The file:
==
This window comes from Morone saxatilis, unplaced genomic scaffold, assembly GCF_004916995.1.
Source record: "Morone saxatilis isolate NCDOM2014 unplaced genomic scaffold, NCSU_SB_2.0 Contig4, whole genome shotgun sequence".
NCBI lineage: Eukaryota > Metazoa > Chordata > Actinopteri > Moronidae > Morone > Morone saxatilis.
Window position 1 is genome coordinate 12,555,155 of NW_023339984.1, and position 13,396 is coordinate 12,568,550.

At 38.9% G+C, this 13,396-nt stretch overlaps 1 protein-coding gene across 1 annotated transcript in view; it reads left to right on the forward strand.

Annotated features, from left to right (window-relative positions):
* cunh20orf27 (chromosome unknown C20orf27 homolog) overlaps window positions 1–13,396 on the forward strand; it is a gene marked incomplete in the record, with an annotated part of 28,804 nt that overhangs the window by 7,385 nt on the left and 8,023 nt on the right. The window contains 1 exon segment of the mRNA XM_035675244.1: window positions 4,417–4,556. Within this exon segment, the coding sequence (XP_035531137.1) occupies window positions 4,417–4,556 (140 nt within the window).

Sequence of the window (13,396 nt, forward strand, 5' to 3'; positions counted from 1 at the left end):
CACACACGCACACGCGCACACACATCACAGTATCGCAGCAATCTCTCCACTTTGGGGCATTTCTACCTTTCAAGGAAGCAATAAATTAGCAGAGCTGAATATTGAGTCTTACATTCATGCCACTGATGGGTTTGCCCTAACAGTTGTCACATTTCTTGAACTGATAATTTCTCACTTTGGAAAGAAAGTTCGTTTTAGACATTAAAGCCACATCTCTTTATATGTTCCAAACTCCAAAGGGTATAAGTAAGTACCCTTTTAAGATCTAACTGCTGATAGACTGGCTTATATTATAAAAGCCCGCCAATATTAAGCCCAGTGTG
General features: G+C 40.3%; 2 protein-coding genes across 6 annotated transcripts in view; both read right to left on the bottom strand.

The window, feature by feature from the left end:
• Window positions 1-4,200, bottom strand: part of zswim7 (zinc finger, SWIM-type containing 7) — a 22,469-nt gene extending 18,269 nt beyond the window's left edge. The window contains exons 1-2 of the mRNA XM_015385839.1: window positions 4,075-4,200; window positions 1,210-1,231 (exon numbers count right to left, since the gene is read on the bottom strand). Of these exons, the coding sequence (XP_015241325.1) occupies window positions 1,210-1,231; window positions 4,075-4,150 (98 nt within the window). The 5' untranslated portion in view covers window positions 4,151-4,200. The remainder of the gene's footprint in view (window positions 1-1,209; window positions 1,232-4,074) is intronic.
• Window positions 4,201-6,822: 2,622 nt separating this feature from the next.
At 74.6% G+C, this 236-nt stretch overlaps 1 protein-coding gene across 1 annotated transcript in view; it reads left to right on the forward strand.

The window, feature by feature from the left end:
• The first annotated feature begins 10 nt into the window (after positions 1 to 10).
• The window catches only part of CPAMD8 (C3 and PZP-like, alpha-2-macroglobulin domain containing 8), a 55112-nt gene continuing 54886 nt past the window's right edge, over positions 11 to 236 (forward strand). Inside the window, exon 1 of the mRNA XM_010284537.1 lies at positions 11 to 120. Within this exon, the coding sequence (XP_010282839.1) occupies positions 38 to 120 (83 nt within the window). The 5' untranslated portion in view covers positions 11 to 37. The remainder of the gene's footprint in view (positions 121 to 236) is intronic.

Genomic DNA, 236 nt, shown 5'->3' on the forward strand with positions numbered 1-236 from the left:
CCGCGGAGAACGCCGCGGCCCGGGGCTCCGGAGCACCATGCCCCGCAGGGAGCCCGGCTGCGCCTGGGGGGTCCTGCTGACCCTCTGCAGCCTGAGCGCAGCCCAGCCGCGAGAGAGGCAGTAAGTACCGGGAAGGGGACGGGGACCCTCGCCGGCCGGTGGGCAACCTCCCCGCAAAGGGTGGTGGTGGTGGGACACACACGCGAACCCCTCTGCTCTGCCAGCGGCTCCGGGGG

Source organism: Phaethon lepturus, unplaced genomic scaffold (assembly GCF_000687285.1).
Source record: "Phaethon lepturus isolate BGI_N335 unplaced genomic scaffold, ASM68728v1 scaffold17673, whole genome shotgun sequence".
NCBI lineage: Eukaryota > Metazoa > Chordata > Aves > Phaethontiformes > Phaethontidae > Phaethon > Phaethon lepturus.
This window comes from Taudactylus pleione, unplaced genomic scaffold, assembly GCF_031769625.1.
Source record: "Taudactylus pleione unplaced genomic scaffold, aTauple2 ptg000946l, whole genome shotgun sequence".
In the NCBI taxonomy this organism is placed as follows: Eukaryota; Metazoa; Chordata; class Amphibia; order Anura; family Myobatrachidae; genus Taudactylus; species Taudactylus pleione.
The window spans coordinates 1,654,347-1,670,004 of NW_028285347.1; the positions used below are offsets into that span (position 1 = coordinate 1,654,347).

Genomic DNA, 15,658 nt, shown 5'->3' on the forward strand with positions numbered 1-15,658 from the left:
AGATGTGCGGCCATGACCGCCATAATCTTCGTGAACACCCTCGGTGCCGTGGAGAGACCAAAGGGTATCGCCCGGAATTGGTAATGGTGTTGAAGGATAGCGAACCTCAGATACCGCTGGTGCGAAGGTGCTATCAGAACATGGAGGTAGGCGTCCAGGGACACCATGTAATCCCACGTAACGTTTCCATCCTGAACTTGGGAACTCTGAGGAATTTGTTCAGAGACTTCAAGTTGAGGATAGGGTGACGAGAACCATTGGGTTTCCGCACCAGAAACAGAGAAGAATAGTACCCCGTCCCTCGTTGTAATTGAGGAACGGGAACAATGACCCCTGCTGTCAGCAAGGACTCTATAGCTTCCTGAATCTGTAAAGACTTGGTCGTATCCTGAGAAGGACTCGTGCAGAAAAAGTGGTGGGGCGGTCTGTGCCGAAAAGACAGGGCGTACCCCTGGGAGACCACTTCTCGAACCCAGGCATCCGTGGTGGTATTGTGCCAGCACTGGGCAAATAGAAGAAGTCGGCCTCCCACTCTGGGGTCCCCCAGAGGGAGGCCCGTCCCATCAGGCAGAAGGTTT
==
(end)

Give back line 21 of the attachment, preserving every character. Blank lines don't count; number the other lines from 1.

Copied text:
Source record: "Phaethon lepturus isolate BGI_N335 unplaced genomic scaffold, ASM68728v1 scaffold17673, whole genome shotgun sequence".